It is becoming an article of faith that President Bush not only is himself an evangelical conservative, but owes his election victory to evangelical conservatives. I'd guess that the psephologists have not done their homework on this latter point, and I doubt that they have materials at hand that would permit them to announce, say, that it was evangelical conservatives who gave the state of Ohio to Bush. How would you establish that Bush's appeal to evangelicals was critical? And how are you going to define evangelicals? A sophisticated author at work on a book on the subject of the rise in the past ten years of U.S. Christianity lists as tests of acceptable Christian positions in the evangelical community abortion and gay rights. "I am not an acceptable Christian," he concludes ruefully, "by applying those two standards."
Wilfred McClay who is a learned senior fellow of the Ethics and Public Policy Center in Washington, D.C., gave an arresting lecture in February called "The Evangelical Conservatism of George W. Bush; Or, How the Republicans Became Red." By this last crack McClay means to associate Red with corporate political idealism. For instance, the socialists and the Communists (and the 1848 progressives, who chose the color red to distinguish themselves from the partisans of the existing orders, bland Whiters more or less content with the status quo).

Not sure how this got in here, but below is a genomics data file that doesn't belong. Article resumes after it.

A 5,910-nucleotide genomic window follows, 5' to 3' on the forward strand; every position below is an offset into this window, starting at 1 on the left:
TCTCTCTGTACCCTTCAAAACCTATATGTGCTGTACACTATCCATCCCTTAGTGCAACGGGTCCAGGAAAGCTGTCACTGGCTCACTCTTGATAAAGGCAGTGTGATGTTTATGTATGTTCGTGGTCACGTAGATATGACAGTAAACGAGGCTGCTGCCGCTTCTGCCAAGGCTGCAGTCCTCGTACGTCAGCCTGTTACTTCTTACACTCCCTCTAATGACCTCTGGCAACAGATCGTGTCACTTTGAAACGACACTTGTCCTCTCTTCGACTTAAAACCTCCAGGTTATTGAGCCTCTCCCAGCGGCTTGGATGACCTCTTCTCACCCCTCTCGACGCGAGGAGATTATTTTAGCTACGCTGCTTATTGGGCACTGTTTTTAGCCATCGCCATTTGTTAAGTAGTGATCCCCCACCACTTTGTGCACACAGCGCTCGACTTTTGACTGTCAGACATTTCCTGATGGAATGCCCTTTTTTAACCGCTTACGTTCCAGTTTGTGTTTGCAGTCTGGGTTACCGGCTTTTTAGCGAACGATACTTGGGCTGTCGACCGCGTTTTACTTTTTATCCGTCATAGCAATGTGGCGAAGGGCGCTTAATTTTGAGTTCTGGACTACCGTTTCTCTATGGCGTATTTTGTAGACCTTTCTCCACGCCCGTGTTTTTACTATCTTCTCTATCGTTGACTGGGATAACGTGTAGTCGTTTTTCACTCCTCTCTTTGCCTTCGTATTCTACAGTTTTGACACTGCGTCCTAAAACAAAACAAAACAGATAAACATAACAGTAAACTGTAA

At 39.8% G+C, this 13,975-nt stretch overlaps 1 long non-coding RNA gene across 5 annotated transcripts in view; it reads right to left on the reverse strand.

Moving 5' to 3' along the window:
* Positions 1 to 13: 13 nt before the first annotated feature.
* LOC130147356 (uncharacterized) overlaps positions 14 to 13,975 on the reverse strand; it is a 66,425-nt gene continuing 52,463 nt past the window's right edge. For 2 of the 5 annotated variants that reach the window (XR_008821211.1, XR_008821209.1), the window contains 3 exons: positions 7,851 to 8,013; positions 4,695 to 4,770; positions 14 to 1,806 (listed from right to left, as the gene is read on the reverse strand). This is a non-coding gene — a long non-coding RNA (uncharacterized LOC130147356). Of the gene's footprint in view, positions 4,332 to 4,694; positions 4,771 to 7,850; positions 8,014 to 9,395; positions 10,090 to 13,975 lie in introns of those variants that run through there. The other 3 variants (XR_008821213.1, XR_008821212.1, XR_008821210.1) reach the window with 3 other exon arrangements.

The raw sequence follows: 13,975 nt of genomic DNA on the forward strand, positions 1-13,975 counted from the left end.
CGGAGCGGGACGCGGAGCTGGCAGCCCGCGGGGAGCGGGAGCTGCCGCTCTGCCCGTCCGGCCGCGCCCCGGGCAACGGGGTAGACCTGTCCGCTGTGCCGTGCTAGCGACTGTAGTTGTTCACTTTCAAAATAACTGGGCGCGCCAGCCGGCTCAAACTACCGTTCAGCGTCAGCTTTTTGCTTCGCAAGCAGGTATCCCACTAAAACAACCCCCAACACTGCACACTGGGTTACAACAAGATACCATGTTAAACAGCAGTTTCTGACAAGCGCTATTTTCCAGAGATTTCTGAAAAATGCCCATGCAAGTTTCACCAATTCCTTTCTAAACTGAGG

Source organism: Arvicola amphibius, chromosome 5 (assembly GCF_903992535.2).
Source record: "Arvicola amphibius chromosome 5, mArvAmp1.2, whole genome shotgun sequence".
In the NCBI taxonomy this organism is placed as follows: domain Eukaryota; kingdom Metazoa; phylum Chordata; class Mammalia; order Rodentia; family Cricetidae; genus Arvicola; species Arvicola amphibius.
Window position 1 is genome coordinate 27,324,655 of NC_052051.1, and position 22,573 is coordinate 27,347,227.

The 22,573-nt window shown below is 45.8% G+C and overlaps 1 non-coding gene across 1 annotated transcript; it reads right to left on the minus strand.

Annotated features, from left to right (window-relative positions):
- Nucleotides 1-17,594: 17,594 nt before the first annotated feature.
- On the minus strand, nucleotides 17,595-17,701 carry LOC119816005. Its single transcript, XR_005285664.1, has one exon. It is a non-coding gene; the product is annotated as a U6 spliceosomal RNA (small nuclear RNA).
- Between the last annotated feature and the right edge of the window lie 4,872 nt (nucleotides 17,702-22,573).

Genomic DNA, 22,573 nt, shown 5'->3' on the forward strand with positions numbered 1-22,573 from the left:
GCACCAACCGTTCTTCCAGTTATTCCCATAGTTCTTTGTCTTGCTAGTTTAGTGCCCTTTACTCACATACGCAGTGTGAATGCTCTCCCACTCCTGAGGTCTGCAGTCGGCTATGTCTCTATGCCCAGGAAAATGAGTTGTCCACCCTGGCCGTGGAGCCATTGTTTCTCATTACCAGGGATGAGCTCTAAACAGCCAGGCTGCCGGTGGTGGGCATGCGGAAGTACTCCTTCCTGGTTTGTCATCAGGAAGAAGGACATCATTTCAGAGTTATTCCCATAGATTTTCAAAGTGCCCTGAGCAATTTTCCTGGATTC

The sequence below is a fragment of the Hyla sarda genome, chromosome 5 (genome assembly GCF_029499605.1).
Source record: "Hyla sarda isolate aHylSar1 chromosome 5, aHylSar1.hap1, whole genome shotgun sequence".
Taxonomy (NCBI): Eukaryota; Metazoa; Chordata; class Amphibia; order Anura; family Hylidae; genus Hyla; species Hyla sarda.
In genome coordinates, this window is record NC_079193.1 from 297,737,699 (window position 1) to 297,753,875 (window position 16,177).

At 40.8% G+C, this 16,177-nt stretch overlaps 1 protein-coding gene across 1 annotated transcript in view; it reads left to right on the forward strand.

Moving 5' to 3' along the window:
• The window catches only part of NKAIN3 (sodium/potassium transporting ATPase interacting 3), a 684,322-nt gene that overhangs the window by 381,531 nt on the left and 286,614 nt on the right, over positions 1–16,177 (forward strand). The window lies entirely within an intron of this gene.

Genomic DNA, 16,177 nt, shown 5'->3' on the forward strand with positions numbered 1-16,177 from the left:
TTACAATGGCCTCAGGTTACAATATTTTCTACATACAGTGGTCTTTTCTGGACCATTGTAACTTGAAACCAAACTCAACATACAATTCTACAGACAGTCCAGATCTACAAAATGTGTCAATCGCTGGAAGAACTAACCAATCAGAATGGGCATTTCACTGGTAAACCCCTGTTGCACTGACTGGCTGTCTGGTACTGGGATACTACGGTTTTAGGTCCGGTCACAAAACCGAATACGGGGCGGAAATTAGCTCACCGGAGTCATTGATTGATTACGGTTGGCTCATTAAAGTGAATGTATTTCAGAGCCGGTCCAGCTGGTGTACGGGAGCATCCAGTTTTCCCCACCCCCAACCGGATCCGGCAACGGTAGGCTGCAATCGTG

And so to George Bush. McClay lists the energizing discontents of President Bush. "His 'compassionate conservatism,' his relatively favorable view of many Federal social and educational programs, his sensitivity to issues of racial injustice and reconciliation, his softness on immigration issues, his promotion of the faith-based initiative, his concern with issues of international religious liberty, his African AIDS initiative, and above all, his enormously ambitious, even seemingly utopian, foreign-policy objectives — [these] are positions that are best explained by the effects of his evangelical Christian convictions, and by his willingness to allow those convictions to trump more conventional conservative positions. "Mr. McClay darts off here to make different points, entirely engrossing: "It is strange that, of all the things liberals loathe about Bush, his religiousness seems to be at the top of the list. For it is precisely the seriousness of Bush's commitment to his evangelical faith that has made him more 'liberal,' in a certain sense, than many of his party brethren."